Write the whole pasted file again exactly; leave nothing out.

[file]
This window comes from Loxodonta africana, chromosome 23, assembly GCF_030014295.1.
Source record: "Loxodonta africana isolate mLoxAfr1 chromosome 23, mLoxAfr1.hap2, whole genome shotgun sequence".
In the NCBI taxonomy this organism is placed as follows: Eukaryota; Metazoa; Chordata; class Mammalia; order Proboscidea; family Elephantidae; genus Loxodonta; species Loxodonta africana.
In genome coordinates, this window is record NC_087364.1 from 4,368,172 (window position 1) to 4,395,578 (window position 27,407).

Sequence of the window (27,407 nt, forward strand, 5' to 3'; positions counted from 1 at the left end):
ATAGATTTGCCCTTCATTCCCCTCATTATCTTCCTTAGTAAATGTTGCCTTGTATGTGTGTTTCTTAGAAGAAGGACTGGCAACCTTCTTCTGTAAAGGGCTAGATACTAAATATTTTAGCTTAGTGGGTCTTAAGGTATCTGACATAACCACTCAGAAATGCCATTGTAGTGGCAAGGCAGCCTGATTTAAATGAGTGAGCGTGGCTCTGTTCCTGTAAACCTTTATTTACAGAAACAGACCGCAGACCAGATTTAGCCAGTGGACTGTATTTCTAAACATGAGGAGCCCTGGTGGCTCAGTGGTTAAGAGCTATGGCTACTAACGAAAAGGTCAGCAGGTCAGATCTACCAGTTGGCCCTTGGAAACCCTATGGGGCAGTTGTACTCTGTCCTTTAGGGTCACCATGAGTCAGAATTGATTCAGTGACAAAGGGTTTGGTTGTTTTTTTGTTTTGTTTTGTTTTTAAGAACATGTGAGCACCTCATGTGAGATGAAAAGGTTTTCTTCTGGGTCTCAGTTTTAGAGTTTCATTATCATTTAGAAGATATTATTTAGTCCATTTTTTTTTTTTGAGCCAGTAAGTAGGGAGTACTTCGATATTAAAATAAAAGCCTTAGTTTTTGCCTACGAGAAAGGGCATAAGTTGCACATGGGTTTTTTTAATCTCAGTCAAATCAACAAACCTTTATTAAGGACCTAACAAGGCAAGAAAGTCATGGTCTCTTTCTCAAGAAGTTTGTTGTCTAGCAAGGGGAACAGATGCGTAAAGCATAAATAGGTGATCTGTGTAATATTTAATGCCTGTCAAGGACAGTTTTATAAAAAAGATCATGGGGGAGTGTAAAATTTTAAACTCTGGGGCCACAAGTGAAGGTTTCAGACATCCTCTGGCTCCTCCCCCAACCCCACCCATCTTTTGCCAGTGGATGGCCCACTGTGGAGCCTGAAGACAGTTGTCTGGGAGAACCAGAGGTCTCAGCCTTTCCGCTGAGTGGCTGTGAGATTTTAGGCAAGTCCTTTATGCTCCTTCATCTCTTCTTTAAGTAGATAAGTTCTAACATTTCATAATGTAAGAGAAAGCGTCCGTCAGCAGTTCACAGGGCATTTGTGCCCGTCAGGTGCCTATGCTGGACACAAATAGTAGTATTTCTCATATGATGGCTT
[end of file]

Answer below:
This window comes from Loxodonta africana, chromosome 23, assembly GCF_030014295.1.
Source record: "Loxodonta africana isolate mLoxAfr1 chromosome 23, mLoxAfr1.hap2, whole genome shotgun sequence".
In the NCBI taxonomy this organism is placed as follows: Eukaryota; Metazoa; Chordata; class Mammalia; order Proboscidea; family Elephantidae; genus Loxodonta; species Loxodonta africana.
In genome coordinates, this window is record NC_087364.1 from 4,368,172 (window position 1) to 4,395,578 (window position 27,407).

Sequence of the window (27,407 nt, forward strand, 5' to 3'; positions counted from 1 at the left end):
ATAGATTTGCCCTTCATTCCCCTCATTATCTTCCTTAGTAAATGTTGCCTTGTATGTGTGTTTCTTAGAAGAAGGACTGGCAACCTTCTTCTGTAAAGGGCTAGATACTAAATATTTTAGCTTAGTGGGTCTTAAGGTATCTGACATAACCACTCAGAAATGCCATTGTAGTGGCAAGGCAGCCTGATTTAAATGAGTGAGCGTGGCTCTGTTCCTGTAAACCTTTATTTACAGAAACAGACCGCAGACCAGATTTAGCCAGTGGACTGTATTTCTAAACATGAGGAGCCCTGGTGGCTCAGTGGTTAAGAGCTATGGCTACTAACGAAAAGGTCAGCAGGTCAGATCTACCAGTTGGCCCTTGGAAACCCTATGGGGCAGTTGTACTCTGTCCTTTAGGGTCACCATGAGTCAGAATTGATTCAGTGACAAAGGGTTTGGTTGTTTTTTTGTTTTGTTTTGTTTTTAAGAACATGTGAGCACCTCATGTGAGATGAAAAGGTTTTCTTCTGGGTCTCAGTTTTAGAGTTTCATTATCATTTAGAAGATATTATTTAGTCCATTTTTTTTTTTTGAGCCAGTAAGTAGGGAGTACTTCGATATTAAAATAAAAGCCTTAGTTTTTGCCTACGAGAAAGGGCATAAGTTGCACATGGGTTTTTTTAATCTCAGTCAAATCAACAAACCTTTATTAAGGACCTAACAAGGCAAGAAAGTCATGGTCTCTTTCTCAAGAAGTTTGTTGTCTAGCAAGGGGAACAGATGCGTAAAGCATAAATAGGTGATCTGTGTAATATTTAATGCCTGTCAAGGACAGTTTTATAAAAAAGATCATGGGGGAGTGTAAAATTTTAAACTCTGGGGCCACAAGTGAAGGTTTCAGACATCCTCTGGCTCCTCCCCCAACCCCACCCATCTTTTGCCAGTGGATGGCCCACTGTGGAGCCTGAAGACAGTTGTCTGGGAGAACCAGAGGTCTCAGCCTTTCCGCTGAGTGGCTGTGAGATTTTAGGCAAGTCCTTTATGCTCCTTCATCTCTTCTTTAAGTAGATAAGTTCTAACATTTCATAATGTAAGAGAAAGCGTCCGTCAGCAGTTCACAGGGCATTTGTGCCCGTCAGGTGCCTATGCTGGACACAAATAGTAGTATTTCTCATATGATGGCTT